CI alternatives

Here is a summary I found online comparing Drone, Travis, and Jenkins, all of which were brought up at the meeting today:

Having just spent a couple of months updating Jenkins to the new Pipelines that supposedly solve all problems, I’m not super keen on switching to something as untested and relatively unused in production as Drone is, unless anyone knows someone who uses it?

Travis might be interesting to try self-hosted but Travis has been pretty flaky for us even just doing our simplest and least taxing tests and I find it more difficult to debug when something does go wrong, but maybe others have different feelings about the differences?

Tagging @ariddell @syclik @Bob_Carpenter @mitzimorris @bgoodri @wds15

Daniel said:

I have no opinion about drone vs Jenkins. I just want something that works! That switch to pipelines seemed like it was a lot more effort than anticipated. And it doesn’t seem like it solved all the issues at hand. Anyway, this is the main reason I hesitate to replace things that work unless I see it working. It’s way too easy to claim it works on paper and it’s a lot easier to verify that it does or doesn’t once it’s done.

And I want to +1 that very heavily.

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From a friend at a large tech company:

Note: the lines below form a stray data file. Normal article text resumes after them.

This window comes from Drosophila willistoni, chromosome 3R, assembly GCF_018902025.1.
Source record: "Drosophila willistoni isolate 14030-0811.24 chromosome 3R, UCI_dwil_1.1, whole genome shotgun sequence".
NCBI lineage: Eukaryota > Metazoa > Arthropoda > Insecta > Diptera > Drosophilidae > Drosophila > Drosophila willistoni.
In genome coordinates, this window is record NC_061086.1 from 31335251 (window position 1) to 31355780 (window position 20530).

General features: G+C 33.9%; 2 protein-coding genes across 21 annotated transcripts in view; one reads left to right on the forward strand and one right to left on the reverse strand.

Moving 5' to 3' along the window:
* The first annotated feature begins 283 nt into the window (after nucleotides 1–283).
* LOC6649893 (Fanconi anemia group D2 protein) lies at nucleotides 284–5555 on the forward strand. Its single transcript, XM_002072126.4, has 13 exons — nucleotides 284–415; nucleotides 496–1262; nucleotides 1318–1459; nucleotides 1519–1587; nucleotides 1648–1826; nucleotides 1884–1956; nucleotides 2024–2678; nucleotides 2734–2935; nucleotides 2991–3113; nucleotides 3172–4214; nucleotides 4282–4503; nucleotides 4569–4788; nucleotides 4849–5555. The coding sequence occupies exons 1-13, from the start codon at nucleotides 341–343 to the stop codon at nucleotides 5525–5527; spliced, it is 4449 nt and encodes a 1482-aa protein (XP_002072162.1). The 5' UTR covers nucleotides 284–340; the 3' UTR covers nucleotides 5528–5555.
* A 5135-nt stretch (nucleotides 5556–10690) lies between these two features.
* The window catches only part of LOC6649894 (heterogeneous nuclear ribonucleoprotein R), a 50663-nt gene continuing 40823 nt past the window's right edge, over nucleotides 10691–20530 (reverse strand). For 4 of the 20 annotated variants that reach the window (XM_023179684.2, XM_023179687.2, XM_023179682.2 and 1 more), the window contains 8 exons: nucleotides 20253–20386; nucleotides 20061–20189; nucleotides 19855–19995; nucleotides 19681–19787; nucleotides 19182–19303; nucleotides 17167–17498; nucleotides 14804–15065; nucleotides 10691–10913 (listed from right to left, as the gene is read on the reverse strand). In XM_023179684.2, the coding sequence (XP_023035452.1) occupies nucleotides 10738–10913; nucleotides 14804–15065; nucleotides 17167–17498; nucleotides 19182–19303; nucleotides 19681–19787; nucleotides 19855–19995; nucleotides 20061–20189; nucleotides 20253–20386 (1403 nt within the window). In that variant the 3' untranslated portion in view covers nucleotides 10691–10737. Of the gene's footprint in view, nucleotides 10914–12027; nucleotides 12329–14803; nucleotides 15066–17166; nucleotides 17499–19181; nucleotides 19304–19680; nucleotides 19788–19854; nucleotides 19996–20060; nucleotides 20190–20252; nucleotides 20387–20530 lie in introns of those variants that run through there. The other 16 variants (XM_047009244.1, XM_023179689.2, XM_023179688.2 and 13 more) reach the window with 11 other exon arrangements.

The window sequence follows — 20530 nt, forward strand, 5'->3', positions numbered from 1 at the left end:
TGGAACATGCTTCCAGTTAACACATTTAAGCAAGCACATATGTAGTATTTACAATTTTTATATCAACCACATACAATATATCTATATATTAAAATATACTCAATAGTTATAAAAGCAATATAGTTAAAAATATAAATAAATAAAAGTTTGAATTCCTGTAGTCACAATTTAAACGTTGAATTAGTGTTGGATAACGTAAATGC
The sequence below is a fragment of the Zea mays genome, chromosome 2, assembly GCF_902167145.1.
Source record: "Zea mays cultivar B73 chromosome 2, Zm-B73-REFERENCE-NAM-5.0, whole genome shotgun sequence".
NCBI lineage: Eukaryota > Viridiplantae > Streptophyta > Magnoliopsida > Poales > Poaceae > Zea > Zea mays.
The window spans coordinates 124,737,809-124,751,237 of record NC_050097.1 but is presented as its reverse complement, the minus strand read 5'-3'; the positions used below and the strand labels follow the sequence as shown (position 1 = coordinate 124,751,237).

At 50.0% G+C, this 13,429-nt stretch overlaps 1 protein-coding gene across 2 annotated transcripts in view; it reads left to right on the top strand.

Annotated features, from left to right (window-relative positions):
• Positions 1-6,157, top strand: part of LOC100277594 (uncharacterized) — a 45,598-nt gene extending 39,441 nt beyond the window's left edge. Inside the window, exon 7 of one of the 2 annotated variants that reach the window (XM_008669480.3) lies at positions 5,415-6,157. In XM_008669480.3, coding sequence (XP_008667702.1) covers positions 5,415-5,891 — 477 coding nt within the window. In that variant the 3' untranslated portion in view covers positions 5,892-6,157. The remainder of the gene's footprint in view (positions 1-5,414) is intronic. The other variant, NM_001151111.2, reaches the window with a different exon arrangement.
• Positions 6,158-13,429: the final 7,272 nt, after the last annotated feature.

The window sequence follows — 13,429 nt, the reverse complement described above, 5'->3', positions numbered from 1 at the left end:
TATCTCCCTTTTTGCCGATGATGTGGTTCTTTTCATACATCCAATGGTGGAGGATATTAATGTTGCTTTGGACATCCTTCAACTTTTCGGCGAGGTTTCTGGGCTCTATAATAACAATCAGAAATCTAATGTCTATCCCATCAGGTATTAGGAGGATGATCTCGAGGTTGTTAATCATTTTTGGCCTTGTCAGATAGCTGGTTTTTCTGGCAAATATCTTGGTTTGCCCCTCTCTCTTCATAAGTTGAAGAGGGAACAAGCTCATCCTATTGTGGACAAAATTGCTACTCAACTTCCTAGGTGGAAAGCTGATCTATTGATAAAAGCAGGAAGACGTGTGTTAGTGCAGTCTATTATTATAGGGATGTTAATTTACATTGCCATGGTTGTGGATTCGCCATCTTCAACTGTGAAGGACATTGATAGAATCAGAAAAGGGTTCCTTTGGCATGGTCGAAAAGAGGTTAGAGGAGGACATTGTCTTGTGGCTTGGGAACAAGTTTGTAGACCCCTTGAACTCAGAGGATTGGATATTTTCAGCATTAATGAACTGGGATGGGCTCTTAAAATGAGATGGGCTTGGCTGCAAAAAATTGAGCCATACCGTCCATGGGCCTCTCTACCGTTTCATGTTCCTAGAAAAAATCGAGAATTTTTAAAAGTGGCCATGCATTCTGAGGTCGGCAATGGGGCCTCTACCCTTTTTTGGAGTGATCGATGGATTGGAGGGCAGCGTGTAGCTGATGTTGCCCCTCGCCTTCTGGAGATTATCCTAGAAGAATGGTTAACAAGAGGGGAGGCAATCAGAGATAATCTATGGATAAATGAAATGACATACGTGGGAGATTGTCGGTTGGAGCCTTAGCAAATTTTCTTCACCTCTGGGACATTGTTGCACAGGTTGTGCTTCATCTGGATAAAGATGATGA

ugh, travis. it’s very pretty. it’s not very good at actually running builds consistently. We also hit up against many race conditions in it that resulted in projects, builds, or people getting into stuck states. We use open source travis for our OSS projects, and it’s fine and our volume is low. We used hosted travis internally for our simpler projects (mostly simple library stuff) and ran into problems. It wasn’t workable for our more complex projects at all

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There’s also CircleCI, which scikit-learn uses. You can see it in action by looking at any arbitrary PR request, such as .

Looks like numpy uses CircleCI too. Pytorch uses jenkins.

I don’t think CircleCI has any C++ stories… plus a single 16 core test VM costs $9000 a year, which is $2k more than the $7000 we just paid for a 32 core / 64 thread machine that should last us a few years at least.